HALA MOSTAFA ELSAID ZAID, Minister for Health and Population of Egypt, reviewed the progress her country has made since the Cairo Conference, including special attention given to health care and striking a balance between economic development and available resources.  She said that many challenges remain to be overcome, however, asking Member States to join hands and provide the funding needed to ensure universal provision of family planning services, especially in marginalized countries.  She went on to call for financial support to promote the empowerment of women.

ISIDORO SANTANA, Minister for Economy, Planning and Development of the Dominican Republic, associating himself with the Group of 77, said a panoply of policies has helped his country to reduce extreme poverty, adding that investment in primary and secondary education has doubled.  Challenges going forward include bettering the quality of education and broadening care services for the elderly.  He emphasized the need for technical and financial support from multilateral organizations, including United Nations agencies, to achieve development goals.

SLAVICA ĐUKIĆ DEJANOVIĆ (Serbia), aligning herself with the European Union, said that her Government established the Office of Demography and Population Policy in 2016 when the lowest birth rate in the country’s recent history was recorded.  The Government adopted a new birth promotion strategy the following year with eight specific targets.  A new law was enacted to reduce the economic costs of childbearing.  Its recently adopted national programme on sexual and reproductive health addresses unreliable contraceptive methods, a growing number of unplanned pregnancies and abortions and high-risk sexual activities, and proposes a set of effective prevention, education and counselling measures.  The Government introduced a family-friendly award for companies that provide a supportive environment for parents and their children.  Serbia’s population is declining due to the falling birth rate, higher mortality and emigration.  A study on student migrations showed the lack of jobs, low pay and a poor standard of living as the main reasons for emigration.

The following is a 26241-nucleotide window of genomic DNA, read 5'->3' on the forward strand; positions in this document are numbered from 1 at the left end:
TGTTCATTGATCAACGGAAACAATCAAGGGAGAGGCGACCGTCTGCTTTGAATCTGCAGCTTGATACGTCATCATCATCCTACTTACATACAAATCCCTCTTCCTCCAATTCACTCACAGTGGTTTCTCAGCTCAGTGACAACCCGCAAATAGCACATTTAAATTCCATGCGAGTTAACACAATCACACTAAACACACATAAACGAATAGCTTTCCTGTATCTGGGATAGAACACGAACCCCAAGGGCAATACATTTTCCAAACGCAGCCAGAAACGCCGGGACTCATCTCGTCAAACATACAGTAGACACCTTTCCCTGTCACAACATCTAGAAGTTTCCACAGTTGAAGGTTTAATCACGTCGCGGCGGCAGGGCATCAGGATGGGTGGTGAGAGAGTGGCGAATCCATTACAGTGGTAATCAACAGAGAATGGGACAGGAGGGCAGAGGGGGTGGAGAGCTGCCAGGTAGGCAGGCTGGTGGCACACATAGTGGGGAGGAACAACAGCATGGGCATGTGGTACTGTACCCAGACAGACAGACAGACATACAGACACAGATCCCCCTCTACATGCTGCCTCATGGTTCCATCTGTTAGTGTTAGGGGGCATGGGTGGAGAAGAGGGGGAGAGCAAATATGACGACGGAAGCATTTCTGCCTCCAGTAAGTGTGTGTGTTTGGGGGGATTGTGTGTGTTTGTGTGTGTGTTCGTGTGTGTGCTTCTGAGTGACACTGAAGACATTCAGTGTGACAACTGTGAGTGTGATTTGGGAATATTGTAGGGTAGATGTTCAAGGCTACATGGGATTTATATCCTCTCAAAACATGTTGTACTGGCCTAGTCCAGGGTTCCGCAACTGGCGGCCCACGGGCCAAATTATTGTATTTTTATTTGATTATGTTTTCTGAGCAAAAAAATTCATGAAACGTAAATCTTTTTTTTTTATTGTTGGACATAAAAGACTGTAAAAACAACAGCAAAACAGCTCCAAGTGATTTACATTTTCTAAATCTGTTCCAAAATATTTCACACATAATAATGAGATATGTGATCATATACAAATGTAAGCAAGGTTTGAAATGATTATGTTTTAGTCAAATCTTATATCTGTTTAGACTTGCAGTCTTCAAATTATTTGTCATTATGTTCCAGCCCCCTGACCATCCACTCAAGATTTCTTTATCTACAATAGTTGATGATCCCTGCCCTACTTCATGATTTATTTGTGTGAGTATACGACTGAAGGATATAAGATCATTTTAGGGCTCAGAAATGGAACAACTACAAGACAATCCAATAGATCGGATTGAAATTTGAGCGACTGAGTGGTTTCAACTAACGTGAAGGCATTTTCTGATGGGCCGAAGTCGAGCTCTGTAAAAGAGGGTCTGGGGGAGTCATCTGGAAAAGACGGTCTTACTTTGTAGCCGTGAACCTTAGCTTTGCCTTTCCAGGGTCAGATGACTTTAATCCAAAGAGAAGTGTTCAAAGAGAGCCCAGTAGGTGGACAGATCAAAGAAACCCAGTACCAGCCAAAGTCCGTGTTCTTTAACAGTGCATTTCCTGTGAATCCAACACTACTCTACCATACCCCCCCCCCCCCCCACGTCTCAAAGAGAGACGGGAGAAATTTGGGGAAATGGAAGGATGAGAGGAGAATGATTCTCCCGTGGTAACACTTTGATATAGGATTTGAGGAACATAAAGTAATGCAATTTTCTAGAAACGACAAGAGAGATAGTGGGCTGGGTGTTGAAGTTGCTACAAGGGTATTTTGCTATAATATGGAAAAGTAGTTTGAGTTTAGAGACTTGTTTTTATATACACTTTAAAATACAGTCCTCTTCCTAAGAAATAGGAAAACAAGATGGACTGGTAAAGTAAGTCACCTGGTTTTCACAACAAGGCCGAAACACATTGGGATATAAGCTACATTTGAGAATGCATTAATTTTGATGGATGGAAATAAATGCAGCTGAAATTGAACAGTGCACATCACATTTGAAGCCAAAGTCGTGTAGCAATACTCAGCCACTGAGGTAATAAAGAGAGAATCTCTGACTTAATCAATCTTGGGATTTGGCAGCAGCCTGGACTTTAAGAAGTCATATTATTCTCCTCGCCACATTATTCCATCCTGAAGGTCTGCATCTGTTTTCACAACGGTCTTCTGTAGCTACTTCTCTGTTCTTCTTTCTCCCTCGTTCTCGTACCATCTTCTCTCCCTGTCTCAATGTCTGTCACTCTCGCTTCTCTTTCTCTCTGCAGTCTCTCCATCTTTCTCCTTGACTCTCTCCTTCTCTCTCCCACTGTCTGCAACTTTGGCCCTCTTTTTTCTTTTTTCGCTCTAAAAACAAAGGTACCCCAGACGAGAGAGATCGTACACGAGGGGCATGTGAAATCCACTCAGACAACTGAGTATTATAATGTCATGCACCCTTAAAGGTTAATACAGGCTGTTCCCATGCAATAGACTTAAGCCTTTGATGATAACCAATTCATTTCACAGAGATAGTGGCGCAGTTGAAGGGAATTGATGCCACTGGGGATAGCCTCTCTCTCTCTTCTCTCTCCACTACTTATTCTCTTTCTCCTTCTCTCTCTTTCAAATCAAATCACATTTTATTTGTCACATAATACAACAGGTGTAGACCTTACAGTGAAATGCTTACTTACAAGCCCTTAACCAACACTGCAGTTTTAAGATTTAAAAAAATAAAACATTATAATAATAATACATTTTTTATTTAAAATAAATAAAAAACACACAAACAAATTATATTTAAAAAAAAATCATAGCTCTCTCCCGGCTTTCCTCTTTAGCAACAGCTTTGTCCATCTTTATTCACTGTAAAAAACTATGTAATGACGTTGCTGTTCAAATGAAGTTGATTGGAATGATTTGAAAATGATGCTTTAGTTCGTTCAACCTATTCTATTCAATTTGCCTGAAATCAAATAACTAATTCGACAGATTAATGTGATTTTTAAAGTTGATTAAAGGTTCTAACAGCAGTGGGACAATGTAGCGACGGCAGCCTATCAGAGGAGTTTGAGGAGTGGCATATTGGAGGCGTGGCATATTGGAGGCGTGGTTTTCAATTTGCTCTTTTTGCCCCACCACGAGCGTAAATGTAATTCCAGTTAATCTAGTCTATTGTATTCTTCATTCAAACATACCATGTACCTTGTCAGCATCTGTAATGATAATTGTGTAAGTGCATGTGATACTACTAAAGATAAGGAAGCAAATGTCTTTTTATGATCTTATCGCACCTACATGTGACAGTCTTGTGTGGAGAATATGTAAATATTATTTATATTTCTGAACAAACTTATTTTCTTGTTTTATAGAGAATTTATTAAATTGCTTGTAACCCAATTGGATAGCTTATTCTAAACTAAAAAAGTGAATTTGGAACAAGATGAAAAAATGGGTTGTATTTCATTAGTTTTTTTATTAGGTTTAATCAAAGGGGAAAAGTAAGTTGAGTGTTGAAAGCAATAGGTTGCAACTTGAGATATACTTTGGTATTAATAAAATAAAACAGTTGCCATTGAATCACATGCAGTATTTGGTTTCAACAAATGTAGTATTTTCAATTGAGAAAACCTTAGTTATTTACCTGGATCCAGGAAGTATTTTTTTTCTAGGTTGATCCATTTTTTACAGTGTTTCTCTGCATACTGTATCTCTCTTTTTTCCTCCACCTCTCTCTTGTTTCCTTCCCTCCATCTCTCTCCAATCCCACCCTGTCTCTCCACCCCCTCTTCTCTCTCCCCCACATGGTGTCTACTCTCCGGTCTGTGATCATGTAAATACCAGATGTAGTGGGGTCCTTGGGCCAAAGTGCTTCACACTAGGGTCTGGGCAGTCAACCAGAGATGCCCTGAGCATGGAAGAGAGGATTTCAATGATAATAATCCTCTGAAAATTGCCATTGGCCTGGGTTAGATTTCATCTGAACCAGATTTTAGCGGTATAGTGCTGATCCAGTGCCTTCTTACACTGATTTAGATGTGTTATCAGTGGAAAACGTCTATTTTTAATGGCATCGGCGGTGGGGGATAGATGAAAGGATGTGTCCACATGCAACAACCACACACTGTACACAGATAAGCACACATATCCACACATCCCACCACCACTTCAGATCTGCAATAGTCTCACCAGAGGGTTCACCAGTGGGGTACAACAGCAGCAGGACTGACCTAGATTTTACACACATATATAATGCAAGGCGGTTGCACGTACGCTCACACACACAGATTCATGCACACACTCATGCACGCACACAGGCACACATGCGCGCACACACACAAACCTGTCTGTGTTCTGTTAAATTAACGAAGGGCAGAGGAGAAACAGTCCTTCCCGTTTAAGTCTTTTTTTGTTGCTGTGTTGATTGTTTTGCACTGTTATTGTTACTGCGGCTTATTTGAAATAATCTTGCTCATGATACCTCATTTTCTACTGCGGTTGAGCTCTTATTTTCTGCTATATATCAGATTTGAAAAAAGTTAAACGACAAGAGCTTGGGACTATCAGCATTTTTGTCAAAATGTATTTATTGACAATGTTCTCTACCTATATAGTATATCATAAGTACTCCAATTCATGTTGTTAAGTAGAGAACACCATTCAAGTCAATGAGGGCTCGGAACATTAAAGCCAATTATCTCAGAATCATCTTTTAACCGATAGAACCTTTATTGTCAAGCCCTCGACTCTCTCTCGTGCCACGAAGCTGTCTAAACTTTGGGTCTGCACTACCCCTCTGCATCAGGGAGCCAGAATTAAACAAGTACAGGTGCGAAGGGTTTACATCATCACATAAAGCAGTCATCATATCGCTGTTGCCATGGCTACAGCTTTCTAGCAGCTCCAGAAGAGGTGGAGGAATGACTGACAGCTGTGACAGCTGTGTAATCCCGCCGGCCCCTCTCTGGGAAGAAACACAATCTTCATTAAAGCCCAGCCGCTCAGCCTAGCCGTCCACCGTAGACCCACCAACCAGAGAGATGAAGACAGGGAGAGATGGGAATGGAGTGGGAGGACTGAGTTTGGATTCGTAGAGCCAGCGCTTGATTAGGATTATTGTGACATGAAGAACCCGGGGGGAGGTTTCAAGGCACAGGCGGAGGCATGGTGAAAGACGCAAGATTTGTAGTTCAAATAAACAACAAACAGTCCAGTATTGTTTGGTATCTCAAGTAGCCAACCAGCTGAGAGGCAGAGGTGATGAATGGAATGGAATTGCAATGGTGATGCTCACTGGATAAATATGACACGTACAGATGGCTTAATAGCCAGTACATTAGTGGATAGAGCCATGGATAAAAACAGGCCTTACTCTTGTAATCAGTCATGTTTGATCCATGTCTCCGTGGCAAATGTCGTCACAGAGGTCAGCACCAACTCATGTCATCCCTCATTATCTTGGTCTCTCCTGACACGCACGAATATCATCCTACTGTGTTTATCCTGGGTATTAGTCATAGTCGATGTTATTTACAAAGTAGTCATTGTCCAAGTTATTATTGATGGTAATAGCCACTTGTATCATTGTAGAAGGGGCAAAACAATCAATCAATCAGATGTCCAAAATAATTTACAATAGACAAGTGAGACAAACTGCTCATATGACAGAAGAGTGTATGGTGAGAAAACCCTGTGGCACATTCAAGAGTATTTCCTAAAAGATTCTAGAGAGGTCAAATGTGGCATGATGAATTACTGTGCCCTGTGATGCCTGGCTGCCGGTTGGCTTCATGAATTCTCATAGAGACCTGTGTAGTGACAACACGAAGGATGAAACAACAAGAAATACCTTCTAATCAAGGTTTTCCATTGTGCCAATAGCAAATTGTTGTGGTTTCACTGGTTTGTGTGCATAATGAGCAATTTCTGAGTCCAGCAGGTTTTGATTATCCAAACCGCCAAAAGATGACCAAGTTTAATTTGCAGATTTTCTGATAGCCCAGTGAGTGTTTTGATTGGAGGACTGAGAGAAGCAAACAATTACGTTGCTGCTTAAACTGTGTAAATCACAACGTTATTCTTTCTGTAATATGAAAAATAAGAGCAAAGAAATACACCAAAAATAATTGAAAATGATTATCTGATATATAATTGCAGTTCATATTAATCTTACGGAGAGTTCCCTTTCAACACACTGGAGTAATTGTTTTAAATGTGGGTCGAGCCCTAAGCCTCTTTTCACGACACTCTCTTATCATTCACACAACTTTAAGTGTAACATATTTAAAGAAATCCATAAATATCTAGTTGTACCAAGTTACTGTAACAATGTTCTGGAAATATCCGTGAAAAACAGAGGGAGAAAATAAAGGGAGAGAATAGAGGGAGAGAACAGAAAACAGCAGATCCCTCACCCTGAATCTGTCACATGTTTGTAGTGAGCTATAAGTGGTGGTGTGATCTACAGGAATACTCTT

TIJJANI MUHAMMAD BANDE (Nigeria), speaking on behalf of the African Group, expressed commitment to the comprehensive framework established by the 2030 Agenda, as well as the 1994 Programme of Action.  Noting fundamental challenges to regional development, he said that Africa is a crucial part of the demographic shift around the world.  With good policies, this shift could also be an opportunity, he noted, adding that the Group is committed to ensuring that “none of our citizens are left behind”.  Acknowledging that States are limited in their capacity to provide employment and guarantee livelihoods, he said the Group is taking steps to ensure that policymakers on the continent consider demographic realities.